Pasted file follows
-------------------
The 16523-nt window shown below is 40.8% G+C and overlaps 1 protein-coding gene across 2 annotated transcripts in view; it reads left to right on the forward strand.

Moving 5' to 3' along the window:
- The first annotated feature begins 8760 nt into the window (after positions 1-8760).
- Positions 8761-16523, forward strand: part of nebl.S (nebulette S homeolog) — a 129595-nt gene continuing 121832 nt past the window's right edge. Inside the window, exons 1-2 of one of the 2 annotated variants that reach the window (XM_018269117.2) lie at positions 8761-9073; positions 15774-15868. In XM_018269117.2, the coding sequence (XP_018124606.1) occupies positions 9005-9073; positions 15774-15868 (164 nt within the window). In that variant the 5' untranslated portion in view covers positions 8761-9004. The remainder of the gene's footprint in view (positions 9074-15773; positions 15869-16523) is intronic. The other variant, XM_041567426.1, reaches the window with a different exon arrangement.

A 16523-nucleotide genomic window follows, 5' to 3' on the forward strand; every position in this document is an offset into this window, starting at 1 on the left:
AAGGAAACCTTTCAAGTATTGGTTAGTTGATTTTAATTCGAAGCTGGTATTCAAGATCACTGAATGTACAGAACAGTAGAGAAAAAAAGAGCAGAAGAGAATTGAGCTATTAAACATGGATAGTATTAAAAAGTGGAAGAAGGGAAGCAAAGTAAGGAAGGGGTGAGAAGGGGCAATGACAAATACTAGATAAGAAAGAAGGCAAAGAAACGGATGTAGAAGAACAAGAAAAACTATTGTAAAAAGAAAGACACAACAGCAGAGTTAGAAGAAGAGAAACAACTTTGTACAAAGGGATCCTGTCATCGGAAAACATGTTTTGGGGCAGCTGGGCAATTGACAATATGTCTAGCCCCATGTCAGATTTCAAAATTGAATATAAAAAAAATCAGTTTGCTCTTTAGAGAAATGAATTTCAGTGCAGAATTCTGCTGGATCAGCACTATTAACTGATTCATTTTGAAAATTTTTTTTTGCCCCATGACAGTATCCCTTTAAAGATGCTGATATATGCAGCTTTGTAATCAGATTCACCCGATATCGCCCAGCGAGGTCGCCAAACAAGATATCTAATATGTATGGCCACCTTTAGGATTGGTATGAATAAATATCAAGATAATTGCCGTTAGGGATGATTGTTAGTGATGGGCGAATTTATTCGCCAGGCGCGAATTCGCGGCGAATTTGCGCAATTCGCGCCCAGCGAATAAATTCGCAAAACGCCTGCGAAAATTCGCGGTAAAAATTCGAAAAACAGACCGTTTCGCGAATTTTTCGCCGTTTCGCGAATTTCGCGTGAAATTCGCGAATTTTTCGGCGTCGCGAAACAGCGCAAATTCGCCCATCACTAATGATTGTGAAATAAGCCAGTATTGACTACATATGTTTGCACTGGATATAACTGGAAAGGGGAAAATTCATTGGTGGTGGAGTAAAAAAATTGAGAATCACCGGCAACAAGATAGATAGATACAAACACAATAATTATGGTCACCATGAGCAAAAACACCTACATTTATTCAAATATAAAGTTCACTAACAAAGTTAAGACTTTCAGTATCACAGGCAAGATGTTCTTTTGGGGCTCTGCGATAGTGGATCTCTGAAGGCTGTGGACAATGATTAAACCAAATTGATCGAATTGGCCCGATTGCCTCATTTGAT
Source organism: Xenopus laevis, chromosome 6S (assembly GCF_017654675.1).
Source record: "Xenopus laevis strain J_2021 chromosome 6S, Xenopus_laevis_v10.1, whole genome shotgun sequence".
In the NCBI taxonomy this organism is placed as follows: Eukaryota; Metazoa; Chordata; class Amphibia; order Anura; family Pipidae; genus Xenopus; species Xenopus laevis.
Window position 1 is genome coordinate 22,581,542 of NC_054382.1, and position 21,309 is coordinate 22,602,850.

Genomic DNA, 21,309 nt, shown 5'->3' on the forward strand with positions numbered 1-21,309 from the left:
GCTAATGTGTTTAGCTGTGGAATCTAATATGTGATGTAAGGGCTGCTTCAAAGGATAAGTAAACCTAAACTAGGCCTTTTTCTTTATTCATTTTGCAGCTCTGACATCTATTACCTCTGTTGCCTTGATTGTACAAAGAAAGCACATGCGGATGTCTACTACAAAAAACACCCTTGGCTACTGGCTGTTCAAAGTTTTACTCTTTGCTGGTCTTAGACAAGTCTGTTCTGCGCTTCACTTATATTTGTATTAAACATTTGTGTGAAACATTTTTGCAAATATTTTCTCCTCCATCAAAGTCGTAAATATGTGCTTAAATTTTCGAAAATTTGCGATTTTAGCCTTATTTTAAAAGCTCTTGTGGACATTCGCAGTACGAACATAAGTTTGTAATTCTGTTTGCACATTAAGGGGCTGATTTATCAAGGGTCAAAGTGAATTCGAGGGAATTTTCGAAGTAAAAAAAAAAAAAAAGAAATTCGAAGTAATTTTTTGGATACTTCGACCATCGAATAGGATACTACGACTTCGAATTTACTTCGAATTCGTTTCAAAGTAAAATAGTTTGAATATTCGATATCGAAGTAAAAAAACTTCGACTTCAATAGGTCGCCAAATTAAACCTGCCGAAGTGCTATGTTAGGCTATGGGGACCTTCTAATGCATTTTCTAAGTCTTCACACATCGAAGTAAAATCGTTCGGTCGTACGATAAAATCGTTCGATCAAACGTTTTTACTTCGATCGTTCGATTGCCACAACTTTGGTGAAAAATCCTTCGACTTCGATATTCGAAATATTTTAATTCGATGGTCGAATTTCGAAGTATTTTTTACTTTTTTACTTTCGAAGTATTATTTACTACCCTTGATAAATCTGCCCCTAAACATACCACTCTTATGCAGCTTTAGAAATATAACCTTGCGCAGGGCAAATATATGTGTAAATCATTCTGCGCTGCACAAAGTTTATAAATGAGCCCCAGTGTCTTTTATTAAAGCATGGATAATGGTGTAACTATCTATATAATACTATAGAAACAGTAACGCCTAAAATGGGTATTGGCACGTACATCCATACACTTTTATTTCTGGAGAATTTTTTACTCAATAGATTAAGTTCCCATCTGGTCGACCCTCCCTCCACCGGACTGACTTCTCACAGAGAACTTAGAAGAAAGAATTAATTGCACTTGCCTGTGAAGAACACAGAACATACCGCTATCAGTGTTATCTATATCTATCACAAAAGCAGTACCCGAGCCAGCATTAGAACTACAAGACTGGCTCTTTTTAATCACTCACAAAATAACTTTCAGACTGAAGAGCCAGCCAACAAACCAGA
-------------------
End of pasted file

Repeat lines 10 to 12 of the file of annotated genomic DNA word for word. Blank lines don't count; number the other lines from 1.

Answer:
Window position 1 is genome coordinate 22,581,542 of NC_054382.1, and position 21,309 is coordinate 22,602,850.

Genomic DNA, 21,309 nt, shown 5'->3' on the forward strand with positions numbered 1-21,309 from the left:
GCTAATGTGTTTAGCTGTGGAATCTAATATGTGATGTAAGGGCTGCTTCAAAGGATAAGTAAACCTAAACTAGGCCTTTTTCTTTATTCATTTTGCAGCTCTGACATCTATTACCTCTGTTGCCTTGATTGTACAAAGAAAGCACATGCGGATGTCTACTACAAAAAACACCCTTGGCTACTGGCTGTTCAAAGTTTTACTCTTTGCTGGTCTTAGACAAGTCTGTTCTGCGCTTCACTTATATTTGTATTAAACATTTGTGTGAAACATTTTTGCAAATATTTTCTCCTCCATCAAAGTCGTAAATATGTGCTTAAATTTTCGAAAATTTGCGATTTTAGCCTTATTTTAAAAGCTCTTGTGGACATTCGCAGTACGAACATAAGTTTGTAATTCTGTTTGCACATTAAGGGGCTGATTTATCAAGGGTCAAAGTGAATTCGAGGGAATTTTCGAAGTAAAAAAAAAAAAAAAGAAATTCGAAGTAATTTTTTGGATACTTCGACCATCGAATAGGATACTACGACTTCGAATTTACTTCGAATTCGTTTCAAAGTAAAATAGTTTGAATATTCGATATCGAAGTAAAAAAACTTCGACTTCAATAGGTCGCCAAATTAAACCTGCCGAAGTGCTATGTTAGGCTATGGGGACCTTCTAATGCATTTTCTAAGTCTTCACACATCGAAGTAAAATCGTTCGGTCGTACGATAAAATCGTTCGATCAAACGTTTTTACTTCGATCGTTCGATTGCCACAACTTTGGTGAAAAATCCTTCGACTTCGATATTCGAAATATTTTAATTCGATGGTCGAATTTCGAAGTATTTTTTACTTTTTTACTTTCGAAGTATTATTTACTACCCTTGATAAATCTGCCCCTAAACATACCACTCTTATGCAGCTTTAGAAATATAACCTTGCGCAGGGCAAATATATGTGTAAATCATTCTGCGCTGCACAAAGTTTATAAATGAGCCCCAGTGTCTTTTATTAAAGCATGGATAATGGTGTAACTATCTATATAATACTATAGAAACAGTAACGCCTAAAATGGGTATTGGCACGTACATCCATACACTTTTATTTCTGGAGAATTTTTTACTCAATAGATTAAGTTCCCATCTGGTCGACCCTCCCTCCACCGGACTGACTTCTCACAGAGAACTTAGAAGAAAGAATTAATTGCACTTGCCTGTGAAGAACACAGAACATACCGCTATCAGTGTTATCTATATCTATCACAAAAGCAGTACCCGAGCCAGCATTAGAACTACAAGACTGGCTCTTTTTAATCACTCACAAAATAACTTTCAGACTGAAGAGCCAGCCAACAAACCAGA